Bess Dear: This first-day cover comes to you bearing the special 10-cent postage stamp issued in honor of Booker T. Washington, in the Educators group of hte Famous Americans series. The exclusive sale of the stamp is being conducted today at Tuskegee Institute, Alabama, on the anniversary of the founding of the Institute by Booker T. Washington. Lovingly, (signature). April 7, 1940- First day enclosure from PMG Farley to his wife Bess, 1940
First day enclosure from PMG Farley to his wife Bess, 1940

Enthusiasm for the Booker T. Washington stamp and its momentous significance for the African-American population prompted two official second day of issue ceremonies, events unprecedented in philatelic history—one in New York City and the other in Philadelphia. Unable to attend the ceremony at Tuskegee, Major Robert Richard Wright, Sr., attended Philadelphia's ceremony, where he purchased a batch of 1,000 stamps. The press focused attention not only on Washington but also on Major Wright, a prominent African-American man in his own right. Wright, like Washington, had been born a slave. He had carved-out a distinctive niche within the community as an educator and administrator, through military service during the Spanish-American War, and as a banker.

Tuskegee Institute owns the first sheet of Booker T. Washington stamps sold, but it passed through several hands before reaching its final destination. Captain Alvin J. Neely, Tuskegee General Alumni Association's executive secretary, purchased the sheet, autographed by James A. Farley. Neely presented the sheet to Washington's daughter, Portia Washington Pittman, who then gave it to Dr. William J. Schieffelin, Tuskegee's chairman of the board, for preservation. Adding to the memorable event, the Tuskegee Philatelic Club issued covers with a hand-stamped cachet showing a likeness of Washington's graveside monument.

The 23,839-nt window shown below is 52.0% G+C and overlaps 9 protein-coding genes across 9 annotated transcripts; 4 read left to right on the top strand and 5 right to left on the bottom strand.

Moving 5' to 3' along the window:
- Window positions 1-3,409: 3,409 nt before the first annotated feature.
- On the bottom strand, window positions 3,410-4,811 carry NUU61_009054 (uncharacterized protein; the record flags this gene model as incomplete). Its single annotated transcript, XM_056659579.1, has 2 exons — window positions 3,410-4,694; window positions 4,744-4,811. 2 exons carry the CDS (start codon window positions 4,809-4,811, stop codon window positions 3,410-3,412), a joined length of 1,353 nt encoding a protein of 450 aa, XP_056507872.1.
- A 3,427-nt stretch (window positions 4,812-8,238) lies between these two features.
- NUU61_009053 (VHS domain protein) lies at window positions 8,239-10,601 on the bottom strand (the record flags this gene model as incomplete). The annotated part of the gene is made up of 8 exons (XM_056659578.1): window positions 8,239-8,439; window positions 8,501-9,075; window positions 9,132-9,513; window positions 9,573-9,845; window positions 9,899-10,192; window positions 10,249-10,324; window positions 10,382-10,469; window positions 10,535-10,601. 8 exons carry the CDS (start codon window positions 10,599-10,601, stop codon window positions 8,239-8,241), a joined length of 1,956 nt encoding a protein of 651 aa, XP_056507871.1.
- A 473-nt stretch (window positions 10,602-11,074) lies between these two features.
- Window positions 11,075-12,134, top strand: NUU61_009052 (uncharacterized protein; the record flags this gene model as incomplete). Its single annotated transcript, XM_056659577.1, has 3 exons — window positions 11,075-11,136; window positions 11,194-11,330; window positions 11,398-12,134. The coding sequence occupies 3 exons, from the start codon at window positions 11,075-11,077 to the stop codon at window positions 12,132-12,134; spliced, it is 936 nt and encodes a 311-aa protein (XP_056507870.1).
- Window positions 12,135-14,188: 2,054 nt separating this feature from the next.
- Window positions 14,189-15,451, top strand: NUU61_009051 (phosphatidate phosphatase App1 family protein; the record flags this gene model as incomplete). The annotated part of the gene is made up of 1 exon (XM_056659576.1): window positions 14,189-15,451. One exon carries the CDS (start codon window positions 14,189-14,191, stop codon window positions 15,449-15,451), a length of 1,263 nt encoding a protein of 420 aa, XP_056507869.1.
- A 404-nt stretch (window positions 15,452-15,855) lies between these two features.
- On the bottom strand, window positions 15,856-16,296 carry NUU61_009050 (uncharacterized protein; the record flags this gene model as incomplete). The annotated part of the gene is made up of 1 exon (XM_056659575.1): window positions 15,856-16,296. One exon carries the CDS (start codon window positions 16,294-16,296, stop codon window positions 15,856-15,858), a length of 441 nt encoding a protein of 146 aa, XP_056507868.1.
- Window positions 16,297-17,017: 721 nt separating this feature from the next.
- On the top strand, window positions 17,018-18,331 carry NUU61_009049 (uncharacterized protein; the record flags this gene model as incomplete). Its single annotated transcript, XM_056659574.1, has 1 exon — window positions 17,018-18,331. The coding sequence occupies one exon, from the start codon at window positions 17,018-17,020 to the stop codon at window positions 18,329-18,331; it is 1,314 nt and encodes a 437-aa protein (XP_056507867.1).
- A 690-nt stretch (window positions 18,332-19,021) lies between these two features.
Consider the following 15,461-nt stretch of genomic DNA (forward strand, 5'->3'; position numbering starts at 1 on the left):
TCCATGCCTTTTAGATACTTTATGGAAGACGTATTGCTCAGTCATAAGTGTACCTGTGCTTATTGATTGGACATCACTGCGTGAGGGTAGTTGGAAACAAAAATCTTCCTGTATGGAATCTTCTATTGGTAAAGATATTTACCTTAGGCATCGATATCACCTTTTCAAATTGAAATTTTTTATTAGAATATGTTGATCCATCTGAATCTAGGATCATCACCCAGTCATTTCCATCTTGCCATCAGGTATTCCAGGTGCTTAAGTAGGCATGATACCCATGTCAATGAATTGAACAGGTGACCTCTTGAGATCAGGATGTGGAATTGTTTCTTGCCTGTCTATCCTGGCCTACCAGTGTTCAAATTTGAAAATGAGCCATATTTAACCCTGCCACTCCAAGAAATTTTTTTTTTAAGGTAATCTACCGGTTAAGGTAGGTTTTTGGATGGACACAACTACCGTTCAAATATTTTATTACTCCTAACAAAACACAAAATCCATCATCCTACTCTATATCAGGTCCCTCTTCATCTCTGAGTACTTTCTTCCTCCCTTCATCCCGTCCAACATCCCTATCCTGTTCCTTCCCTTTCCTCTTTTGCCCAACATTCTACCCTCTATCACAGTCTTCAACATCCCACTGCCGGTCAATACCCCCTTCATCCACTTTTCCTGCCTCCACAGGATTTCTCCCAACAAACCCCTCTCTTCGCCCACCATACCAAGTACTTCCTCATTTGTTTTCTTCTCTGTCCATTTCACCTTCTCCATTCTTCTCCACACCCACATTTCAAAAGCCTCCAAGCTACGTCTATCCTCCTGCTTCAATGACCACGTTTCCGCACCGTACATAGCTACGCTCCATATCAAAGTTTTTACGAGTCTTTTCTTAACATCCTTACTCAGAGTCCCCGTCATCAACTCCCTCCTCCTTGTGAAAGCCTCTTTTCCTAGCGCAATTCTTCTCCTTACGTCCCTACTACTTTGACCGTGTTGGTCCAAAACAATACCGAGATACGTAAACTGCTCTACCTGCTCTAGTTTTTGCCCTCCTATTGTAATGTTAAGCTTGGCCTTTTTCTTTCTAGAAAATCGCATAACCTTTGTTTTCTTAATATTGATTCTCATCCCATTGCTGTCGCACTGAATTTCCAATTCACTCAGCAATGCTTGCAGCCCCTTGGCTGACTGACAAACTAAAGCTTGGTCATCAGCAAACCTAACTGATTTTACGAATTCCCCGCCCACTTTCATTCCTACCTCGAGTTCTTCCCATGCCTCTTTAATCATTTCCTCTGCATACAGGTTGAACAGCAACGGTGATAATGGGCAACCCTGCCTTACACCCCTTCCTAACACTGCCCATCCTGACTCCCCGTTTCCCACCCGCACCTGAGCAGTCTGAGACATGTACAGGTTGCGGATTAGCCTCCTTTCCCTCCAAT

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3c Booker T. Washington log cabin die proof, 1956

The POD honored Booker T. Washington once again in 1956, the centennial of his birth. The stamp's vignette features an image of a cabin similar to the one in which Washington was born.


1) R.R. Wright, Sr., to Deputy Third Assistant Postmaster General Roy M. North, letter, July 20, 1939.

2) R.R. Wright to Postmaster General James A. Farley, letter, November 8, 1939.

References and Further Reading

The Black Experience: African Americans on Stamps

African Americans in the Postal Service and Philately

George C. Hahn, United States Famous American Series of 1940 (State College: The American Philatelic Society, 1950).

John H. Patterson, "Design and Engraving of the Famous American Series of 1940,” U.S. Specialist (Vol. 66, February, March, April, May, June, 1995).

Stamp Design File, Scott 873, Booker T. Washington, Third Assistant Postmaster General Files, National Postal Museum Library, Smithsonian Institution, Washington, D.C.

Written by Herbert A. Trenchard